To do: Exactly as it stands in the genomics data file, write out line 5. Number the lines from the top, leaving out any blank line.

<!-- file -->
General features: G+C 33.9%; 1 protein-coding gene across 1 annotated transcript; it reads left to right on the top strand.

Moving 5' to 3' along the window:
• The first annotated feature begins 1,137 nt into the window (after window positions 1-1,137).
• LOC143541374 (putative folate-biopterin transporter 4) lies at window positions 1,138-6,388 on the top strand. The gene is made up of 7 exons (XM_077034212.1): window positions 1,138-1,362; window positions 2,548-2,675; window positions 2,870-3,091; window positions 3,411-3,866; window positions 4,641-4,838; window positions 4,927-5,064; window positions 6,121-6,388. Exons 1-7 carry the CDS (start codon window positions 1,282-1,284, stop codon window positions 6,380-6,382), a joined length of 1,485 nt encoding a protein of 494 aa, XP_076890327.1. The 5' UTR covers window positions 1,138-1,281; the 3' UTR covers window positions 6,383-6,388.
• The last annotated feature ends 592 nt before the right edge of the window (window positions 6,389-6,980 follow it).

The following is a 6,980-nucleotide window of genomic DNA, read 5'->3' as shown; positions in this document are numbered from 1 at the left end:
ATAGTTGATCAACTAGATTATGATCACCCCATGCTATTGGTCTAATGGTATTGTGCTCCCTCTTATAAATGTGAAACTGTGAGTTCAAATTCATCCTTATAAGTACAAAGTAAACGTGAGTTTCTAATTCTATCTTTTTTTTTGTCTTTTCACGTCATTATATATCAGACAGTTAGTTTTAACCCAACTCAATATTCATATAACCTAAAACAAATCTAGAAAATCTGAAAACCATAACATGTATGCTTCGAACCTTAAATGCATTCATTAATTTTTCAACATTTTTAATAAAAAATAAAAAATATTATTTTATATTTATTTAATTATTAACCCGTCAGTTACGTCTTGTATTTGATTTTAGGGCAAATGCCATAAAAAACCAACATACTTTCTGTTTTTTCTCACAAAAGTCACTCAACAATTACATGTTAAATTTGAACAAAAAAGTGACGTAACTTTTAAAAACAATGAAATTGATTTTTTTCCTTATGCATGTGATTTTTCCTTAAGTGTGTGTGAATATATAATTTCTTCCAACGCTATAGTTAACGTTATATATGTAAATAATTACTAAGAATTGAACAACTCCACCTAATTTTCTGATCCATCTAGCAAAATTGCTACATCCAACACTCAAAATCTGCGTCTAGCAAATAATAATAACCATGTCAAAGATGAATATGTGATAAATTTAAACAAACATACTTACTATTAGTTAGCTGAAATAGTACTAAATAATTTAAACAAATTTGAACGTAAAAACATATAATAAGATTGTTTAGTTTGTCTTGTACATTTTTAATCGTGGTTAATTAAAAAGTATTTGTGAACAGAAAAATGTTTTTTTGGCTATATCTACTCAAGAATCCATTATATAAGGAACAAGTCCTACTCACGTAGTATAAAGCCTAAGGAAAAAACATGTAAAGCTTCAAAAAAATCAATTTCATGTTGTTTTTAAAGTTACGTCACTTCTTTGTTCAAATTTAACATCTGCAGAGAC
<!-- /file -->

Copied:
• The last annotated feature ends 592 nt before the right edge of the window (window positions 6,389-6,980 follow it).